From The Guardian:
Last Christmas Alex Day became the first unsigned artist ever to reach number four in the Official Charts – a Guinness Book of Records entry, he says proudly. He sold 100,000 downloads in one week, and it was largely due to the fan base he had built through his YouTube channel. But it wasn’t just a promotional channel – at the time, he was also making half of his monthly income from YouTube’s ad partnership scheme.
In 2007 the company contacted him inviting him to be one of the 10-20 first partners in the UK. “It was seamless,” he explains. “Ads just started appearing on my videos. I could choose what type of ads – I could, for example, say no to ads relating to religion or gambling. Now you can also choose pre-roll ads.” (Day only allows pop-up ads, as he finds pre-rolls much too intrusive.)
In his YouTube account he can view graphs telling him how many views he’s had and from where they came. “In the last 30 days I’ve had 2.3 million views [which, according to his average earnings, would bring in $2,300] and 13,000 subscribers,” says Day, adding that he’s got 600,000 subscribers in total.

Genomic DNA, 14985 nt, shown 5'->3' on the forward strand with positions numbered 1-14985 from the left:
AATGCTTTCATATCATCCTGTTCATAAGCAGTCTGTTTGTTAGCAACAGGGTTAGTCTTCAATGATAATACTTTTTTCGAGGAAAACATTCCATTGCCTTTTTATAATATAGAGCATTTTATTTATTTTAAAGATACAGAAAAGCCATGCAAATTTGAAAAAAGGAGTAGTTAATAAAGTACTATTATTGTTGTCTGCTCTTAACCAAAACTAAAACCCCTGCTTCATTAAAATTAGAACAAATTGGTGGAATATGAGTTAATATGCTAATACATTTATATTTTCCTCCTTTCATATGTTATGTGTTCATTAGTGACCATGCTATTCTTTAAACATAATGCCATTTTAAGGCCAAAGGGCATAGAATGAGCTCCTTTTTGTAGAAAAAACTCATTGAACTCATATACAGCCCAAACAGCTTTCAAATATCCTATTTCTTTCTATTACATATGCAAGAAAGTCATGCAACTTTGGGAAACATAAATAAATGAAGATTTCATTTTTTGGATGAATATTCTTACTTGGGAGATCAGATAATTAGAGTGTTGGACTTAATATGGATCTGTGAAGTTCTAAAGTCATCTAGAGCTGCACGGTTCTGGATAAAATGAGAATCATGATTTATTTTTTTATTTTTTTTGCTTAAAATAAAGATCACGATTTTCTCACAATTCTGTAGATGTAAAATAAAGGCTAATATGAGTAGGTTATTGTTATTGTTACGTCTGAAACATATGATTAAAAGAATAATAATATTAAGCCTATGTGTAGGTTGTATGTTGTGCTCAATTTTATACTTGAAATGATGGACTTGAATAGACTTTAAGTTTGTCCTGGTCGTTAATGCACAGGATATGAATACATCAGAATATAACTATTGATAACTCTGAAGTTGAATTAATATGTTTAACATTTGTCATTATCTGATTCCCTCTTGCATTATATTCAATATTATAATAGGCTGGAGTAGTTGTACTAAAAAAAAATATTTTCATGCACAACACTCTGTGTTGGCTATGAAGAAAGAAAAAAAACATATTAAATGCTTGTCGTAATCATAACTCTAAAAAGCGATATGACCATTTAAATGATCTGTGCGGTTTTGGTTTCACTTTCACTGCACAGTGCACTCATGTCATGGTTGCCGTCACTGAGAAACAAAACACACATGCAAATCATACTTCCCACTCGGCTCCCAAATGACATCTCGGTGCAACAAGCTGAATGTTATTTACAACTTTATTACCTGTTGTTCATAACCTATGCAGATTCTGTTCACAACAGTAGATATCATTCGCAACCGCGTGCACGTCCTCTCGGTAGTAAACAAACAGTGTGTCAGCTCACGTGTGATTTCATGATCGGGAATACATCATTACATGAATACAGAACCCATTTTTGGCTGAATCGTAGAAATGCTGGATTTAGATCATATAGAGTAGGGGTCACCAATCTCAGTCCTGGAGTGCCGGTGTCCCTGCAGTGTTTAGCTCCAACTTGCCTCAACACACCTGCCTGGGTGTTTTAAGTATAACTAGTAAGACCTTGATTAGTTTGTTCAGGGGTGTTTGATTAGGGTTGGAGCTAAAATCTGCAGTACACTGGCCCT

Day doesn’t gig at all. The reason, he says, is that YouTube is worldwide and if he did a gig in one city then subscribers in other cities would post comments complaining that he doesn’t play in their city. “I’d be excluding more people than I’m including.”
This is where being signed to a label would come in handy, he admits. “I don’t need an advance or money for the recording cost or money for videos – labels invest £100,000 in those, and mine cost about £200 each. But I’d sign to a label that simply provided me with tour support and marketing.”
Continue reading the rest of the story on The Guardian